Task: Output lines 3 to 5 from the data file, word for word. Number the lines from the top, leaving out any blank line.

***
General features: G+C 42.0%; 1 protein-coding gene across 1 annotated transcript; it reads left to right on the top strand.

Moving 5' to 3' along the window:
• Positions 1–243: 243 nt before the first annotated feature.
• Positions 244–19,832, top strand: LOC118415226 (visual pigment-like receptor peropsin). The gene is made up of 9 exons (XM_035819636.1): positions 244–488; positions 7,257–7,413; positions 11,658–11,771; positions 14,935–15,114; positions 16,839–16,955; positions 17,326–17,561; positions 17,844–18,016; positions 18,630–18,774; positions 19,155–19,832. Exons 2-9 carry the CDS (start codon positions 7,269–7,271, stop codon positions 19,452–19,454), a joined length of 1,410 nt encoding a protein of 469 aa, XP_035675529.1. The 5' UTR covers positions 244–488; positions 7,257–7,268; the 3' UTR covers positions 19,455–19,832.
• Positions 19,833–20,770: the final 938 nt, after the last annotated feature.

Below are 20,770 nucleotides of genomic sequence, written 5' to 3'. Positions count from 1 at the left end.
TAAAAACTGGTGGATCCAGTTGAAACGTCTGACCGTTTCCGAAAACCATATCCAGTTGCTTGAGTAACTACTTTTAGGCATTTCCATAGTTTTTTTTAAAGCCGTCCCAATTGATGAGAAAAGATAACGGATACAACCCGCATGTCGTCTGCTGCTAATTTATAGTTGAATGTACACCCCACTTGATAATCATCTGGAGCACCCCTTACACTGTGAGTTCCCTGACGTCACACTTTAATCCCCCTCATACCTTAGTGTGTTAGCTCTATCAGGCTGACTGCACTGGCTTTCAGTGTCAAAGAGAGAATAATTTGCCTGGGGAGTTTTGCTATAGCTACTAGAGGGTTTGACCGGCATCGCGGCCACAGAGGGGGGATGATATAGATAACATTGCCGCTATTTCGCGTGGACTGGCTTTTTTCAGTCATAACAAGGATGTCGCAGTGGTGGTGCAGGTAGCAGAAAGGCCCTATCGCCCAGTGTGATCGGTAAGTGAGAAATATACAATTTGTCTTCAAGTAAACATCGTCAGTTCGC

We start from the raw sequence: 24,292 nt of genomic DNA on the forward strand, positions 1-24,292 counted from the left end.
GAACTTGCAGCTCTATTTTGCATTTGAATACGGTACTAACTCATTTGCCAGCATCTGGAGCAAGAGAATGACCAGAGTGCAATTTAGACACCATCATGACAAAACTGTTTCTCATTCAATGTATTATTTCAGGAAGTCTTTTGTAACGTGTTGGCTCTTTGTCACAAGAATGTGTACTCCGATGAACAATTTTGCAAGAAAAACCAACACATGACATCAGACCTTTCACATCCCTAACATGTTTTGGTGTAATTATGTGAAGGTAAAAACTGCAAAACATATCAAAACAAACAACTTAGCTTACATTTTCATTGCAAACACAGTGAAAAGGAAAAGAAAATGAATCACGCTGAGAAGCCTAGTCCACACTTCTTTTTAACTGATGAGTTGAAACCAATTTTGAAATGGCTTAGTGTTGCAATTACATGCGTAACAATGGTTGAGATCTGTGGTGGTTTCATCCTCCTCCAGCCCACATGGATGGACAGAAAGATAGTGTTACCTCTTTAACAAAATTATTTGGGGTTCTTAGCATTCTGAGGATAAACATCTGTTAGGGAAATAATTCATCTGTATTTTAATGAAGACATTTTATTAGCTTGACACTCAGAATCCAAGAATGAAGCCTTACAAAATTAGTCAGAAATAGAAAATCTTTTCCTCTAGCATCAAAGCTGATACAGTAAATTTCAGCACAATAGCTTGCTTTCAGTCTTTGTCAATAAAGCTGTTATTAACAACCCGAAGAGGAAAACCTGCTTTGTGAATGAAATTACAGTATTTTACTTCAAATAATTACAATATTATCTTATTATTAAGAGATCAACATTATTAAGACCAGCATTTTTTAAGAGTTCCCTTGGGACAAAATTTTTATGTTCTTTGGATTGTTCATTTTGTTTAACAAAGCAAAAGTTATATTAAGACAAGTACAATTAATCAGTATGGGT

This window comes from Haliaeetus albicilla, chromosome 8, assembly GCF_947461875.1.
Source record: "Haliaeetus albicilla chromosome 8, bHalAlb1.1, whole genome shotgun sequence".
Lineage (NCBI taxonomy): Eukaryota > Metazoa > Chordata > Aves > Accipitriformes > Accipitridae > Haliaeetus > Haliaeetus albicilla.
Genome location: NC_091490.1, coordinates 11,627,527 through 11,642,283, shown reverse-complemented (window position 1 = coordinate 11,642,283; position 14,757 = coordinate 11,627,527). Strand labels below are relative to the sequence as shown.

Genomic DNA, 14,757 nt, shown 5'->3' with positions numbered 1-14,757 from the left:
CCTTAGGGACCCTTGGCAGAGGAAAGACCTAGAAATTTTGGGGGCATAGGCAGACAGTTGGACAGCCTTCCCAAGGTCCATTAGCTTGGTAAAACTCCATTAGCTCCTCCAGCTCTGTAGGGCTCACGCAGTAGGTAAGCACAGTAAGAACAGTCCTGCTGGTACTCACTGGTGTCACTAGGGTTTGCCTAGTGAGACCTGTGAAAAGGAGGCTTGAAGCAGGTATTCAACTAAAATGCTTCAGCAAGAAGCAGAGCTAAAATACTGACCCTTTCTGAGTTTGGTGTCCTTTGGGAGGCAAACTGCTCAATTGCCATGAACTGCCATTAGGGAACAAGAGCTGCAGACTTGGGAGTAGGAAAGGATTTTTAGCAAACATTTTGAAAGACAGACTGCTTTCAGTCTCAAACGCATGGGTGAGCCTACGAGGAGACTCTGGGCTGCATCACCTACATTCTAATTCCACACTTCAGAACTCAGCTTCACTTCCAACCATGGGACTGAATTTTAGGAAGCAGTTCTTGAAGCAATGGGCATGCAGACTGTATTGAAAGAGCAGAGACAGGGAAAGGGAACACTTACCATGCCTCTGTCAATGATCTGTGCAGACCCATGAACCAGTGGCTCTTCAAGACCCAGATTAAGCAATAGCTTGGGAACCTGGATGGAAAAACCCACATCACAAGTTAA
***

• Positions 1–243: 243 nt before the first annotated feature.
• Positions 244–19,832, top strand: LOC118415226 (visual pigment-like receptor peropsin). The gene is made up of 9 exons (XM_035819636.1): positions 244–488; positions 7,257–7,413; positions 11,658–11,771; positions 14,935–15,114; positions 16,839–16,955; positions 17,326–17,561; positions 17,844–18,016; positions 18,630–18,774; positions 19,155–19,832. Exons 2-9 carry the CDS (start codon positions 7,269–7,271, stop codon positions 19,452–19,454), a joined length of 1,410 nt encoding a protein of 469 aa, XP_035675529.1. The 5' UTR covers positions 244–488; positions 7,257–7,268; the 3' UTR covers positions 19,455–19,832.
• Positions 19,833–20,770: the final 938 nt, after the last annotated feature.